Wednesday, September 28, 2005

'Now, Voyager'


A thoroughly good time was had at the Purple Coat meeting last night, lubricated by a generous donation of wine. 'Now, Voyager' was both touching and hilarious -- and afforded a real insight into the 1940s and what passed as female empowerment. The story draws on a rich tradition of 'transformation': in this case, neurotic 'ugly duckling', Charlotte, is sent on a cruise by her psychiatrist in an effort to overcome the negative influence of a domineering mother. There she meets and falls in love with a married man. Naturally, things must remain chaste so ritualistic cigarette smoking acts as a substitute for sex ('The film must have been sponsored by Marlborough', said AJ). The plot is satisfyingly twisty and wonderfully melodramatic. We all agreed the acting was splendid, especially Bette Davis as Charlotte and Gladys Cooper as the matriarch. One can see why this film is such a treat for film theorists. Although all the female characters are strong and powerful, the measures of success are still deeply paternalistic: beauty, wealth, social accomplishment and the love of a man. These are my views, informed by the lively post-film discussion. Please do chip in with more commentary...

5 comments:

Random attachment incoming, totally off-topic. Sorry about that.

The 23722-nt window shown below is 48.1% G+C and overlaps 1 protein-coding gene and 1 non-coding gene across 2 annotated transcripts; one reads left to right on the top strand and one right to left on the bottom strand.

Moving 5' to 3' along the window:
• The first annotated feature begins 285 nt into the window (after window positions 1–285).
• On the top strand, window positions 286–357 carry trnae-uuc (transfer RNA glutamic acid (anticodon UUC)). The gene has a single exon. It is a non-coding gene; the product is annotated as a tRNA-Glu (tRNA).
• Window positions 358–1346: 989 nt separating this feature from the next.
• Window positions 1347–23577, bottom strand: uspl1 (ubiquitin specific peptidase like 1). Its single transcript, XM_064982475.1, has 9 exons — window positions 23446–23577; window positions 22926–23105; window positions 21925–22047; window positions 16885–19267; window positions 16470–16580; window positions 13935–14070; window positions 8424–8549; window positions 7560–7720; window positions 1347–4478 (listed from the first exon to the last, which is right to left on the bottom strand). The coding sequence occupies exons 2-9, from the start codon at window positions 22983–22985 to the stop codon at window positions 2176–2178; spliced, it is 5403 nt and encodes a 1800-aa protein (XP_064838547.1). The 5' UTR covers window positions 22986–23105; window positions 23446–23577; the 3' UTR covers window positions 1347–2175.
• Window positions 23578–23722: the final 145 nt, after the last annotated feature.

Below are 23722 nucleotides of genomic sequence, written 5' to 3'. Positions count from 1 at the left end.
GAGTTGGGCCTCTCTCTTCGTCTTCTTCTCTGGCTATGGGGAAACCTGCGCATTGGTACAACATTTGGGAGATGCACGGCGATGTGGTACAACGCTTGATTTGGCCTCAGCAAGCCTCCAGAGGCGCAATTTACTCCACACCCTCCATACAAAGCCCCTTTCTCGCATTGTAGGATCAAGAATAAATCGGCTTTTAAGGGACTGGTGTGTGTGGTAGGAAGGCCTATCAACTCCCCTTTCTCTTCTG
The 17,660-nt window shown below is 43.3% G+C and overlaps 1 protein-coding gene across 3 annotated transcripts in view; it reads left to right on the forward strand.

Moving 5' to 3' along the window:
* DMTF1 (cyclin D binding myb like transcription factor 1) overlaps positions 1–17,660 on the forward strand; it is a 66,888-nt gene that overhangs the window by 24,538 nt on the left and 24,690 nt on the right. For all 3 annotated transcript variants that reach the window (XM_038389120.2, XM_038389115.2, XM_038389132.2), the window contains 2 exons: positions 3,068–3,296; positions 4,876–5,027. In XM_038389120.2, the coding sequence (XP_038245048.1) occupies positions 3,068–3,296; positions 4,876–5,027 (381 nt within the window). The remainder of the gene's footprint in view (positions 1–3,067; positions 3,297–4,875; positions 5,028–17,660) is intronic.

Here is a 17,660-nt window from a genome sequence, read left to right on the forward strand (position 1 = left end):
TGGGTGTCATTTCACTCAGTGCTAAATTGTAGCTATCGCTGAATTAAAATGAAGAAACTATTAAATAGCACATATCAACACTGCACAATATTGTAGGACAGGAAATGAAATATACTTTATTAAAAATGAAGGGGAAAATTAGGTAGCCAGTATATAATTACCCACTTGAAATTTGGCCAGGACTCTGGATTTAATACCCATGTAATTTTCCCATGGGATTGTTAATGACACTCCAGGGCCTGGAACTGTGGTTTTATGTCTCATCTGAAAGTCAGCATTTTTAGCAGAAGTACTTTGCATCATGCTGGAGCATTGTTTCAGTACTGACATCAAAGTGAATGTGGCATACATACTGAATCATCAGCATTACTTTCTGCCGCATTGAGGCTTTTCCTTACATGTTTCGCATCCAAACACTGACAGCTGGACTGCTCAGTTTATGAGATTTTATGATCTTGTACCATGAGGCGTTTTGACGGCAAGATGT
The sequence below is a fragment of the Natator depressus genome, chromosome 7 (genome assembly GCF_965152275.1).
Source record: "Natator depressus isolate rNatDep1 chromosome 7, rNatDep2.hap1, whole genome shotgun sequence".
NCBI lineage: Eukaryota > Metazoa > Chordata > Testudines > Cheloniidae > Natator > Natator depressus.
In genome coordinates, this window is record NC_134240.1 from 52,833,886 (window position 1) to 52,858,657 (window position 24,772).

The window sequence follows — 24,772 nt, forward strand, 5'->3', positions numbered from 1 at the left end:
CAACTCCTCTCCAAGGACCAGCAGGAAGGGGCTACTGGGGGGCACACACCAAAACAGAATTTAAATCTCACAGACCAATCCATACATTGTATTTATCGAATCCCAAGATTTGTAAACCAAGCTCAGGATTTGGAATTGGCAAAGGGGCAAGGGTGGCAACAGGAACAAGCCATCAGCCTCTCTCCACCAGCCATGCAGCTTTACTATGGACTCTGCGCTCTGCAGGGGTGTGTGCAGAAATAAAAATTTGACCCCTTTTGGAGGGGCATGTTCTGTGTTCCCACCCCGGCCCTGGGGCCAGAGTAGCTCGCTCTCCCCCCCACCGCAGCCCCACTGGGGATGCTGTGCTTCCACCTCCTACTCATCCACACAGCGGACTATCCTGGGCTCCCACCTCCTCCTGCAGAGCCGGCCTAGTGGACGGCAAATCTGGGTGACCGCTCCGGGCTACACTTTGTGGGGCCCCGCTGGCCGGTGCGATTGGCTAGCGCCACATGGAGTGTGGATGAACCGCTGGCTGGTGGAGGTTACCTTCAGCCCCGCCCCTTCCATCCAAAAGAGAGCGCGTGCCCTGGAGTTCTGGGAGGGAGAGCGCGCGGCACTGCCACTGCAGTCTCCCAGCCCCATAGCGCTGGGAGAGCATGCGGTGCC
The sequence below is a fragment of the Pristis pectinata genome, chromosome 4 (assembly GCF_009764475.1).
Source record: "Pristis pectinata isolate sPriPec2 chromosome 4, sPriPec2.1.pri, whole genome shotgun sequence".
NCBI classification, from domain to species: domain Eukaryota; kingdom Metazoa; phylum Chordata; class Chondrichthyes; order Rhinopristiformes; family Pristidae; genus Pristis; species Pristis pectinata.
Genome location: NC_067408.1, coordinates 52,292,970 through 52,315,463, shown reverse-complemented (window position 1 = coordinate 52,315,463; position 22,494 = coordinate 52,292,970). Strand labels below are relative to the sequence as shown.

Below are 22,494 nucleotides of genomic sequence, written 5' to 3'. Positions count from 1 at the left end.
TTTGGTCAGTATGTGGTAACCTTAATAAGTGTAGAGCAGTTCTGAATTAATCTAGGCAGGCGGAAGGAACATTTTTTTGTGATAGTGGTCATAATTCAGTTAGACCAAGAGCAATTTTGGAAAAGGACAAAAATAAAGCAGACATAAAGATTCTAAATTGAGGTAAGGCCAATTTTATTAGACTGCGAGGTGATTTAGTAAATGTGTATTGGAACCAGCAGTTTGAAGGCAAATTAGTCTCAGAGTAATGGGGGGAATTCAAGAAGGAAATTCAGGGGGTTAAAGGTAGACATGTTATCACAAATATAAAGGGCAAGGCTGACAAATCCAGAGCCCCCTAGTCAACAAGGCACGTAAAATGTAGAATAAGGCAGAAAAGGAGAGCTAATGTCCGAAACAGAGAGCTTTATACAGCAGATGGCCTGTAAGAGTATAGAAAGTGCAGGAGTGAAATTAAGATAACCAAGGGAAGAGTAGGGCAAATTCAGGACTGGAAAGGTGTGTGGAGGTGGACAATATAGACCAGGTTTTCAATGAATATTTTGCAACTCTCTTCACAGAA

aj said...

Indeed it was a fun evening. Our generation (1982 batch) doesn't have enough exposure to these sorts of films and so watching them is a real treat. Bette Davis was brilliant and glamorous, the black-and-white lending a heightened sense of style and sophistication to the film.

Any similar film recommendations welcomed...

Anna said...

Really loved this film; very romantic, every bit as good as our present day cinema.

Taz said...

A great film whose themes still hold strong in our present day. It is refreshing to see a cinematic piece without any special effects and one in which the quality of acting is so fundamental to the telling of the story.

Giskin said...

Good point, Taz. It is easy to imagine a cinematic spectacular 'remake' of this film, but I warrant it wouldn't be nearly as engaging to watch.

Siv said...

If you liked this, you'll enjoy Dark Victory: about a woman (Bette Davis) with a terminal neurological illness, and her relationship with her doctor.